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How to defend against small claims stating I damaged a wooden retaining wall.

Astoria, OR |
Filed under: Residential property

The wooden retaining wall is 4 feet tall and a section is failing. Neighbor claims I damaged it by throwing cinder blocks against it. He took picture of cinder blocks next to wall but they were only sitting next to it.

Attorney Answers 3


  1. This question was recently asked and answered in this thread: http://www.avvo.com/legal-answers/how-do-i-defend-against-small-claims--neighbor-cla-1148877.html

    The burden of proof is on the complaining party. They have an obligation to show that you caused the damage they allege, and the amount of harm it involved. You have the right to demand that they provide to you copies of any evidence they have, including testimony, by means of a deposition. They have the same rights against you.

    You must file a response or the other side will win automatically. You must file this no later than 14 days after having been served with the complaint. If the amount of the claim is high enough, you can request that the case be moved to circuit court ("big-boy court", we call it, as opposed to the toddler's environment of small claims). You can then hire an attorney to handle the case for you. If you win, the plaintiff could be ordered to pay your attorney fees and costs. (Of course, if they have no assets to take, then this award won't mean much.) If you're stuck in small claims court, then you can't have an attorney representing you directly, but you can still consult with one in private for advice. This is a much better idea than asking for specific advice on the internet. This forum is not private. Your adversary could well be reading all this. So don't get into specifics. Talk to someone in private.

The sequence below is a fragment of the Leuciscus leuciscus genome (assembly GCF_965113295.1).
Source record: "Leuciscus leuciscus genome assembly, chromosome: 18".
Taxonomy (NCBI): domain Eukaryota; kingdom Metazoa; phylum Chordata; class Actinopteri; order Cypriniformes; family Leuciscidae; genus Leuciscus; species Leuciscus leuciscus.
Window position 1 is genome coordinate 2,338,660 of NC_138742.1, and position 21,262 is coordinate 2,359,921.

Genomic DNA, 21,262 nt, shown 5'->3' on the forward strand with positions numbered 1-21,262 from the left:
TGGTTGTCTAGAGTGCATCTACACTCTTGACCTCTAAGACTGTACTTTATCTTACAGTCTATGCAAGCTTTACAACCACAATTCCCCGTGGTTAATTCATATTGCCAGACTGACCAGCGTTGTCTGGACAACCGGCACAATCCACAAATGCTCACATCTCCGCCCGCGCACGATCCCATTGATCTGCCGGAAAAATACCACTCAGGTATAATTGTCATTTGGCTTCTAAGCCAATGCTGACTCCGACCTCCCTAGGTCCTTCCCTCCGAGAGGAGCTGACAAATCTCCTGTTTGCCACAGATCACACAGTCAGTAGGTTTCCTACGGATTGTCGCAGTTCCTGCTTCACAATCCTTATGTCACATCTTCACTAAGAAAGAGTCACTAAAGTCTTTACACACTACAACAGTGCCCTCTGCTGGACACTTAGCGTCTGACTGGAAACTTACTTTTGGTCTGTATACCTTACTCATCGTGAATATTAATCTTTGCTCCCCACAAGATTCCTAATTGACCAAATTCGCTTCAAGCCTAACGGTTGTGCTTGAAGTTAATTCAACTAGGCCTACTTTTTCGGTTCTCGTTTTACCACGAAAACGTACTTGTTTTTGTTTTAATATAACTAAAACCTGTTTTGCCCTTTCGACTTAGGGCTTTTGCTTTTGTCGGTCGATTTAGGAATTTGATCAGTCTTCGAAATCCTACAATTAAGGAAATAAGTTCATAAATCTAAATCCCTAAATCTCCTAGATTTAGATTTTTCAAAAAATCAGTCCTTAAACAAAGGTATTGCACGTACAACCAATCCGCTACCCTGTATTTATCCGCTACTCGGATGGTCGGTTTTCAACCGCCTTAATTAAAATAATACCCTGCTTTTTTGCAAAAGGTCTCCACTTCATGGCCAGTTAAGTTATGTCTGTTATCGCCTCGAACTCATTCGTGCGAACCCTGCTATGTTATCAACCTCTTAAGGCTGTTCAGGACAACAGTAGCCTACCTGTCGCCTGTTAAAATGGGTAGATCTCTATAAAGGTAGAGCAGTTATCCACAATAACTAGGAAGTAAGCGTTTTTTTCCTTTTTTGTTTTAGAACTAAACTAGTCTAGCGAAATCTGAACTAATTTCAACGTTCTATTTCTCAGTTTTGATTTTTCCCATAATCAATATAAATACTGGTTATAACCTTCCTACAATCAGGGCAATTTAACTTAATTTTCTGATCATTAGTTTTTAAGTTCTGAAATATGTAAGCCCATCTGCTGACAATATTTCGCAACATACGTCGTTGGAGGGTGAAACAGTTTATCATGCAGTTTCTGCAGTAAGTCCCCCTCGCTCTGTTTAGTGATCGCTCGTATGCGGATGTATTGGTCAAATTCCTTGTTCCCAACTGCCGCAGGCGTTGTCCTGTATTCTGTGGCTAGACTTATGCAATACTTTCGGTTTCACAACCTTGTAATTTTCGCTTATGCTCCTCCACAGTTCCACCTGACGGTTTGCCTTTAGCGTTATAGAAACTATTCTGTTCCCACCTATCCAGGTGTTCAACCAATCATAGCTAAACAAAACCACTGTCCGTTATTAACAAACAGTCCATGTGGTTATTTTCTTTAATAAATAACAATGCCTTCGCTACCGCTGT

Please read the following notice: <br> <br> Jay Bodzin is licensed to practice law in the State of Oregon and the Federal District of Oregon, and cannot give advice about the laws of other jurisdictions. All comments on this site are intended for informational purposes only, and do not constitute legal advice or create an attorney-client relationship. No posts or comments on this site are in any way confidential. Each case is unique. You are advised to have counsel at all stages of any legal proceeding, and to speak with your own lawyer in private to get advice about your specific situation. <br> <br> Jay Bodzin, Northwest Law Office, 2075 SW First Avenue, Suite 2J, Portland, OR 97201 | Telephone: 503-227-0965 | Facsimile: 503-345-0926 | Email: jay@northwestlawoffice.com | Online: www.northwestlawoffice.com


  2. You don't have a legal matter unless neighbor trades some kind if action. You have a neighborhood issue that is better resolved over a cup of coffee than a court.

    NOT LEGAL ADVICE. FOR EDUCATION AND INFORMATION ONLY. Mr. Rafter is licensed to practice before the state and federal courts in Virginia. There is no implied or actual attorney-client relationship arising from this education exchange. You should speak with an attorney licensed in your state, to whom you have provided all the facts before you take steps that may impact your legal rights. Mr. Rafter is under no obligation to answer subsequent emails or phone calls related to this matter.


  3. You should get a lawyer to help you defend against this case. If your neighbor sues you, it will be up to him to prove his case - you won't need to prove your innocence.

    But, there are a number of theories to consider:

    1) You never threw any blocks against the wall;
    2) The blocks didn't damage the wall;
    3) The wall was already damaged;
    4) It's not his wall

    Any of those theories would be a partial or complete defense. A good lawyer can help you evaluate each theory to see whether you should argue it in court.

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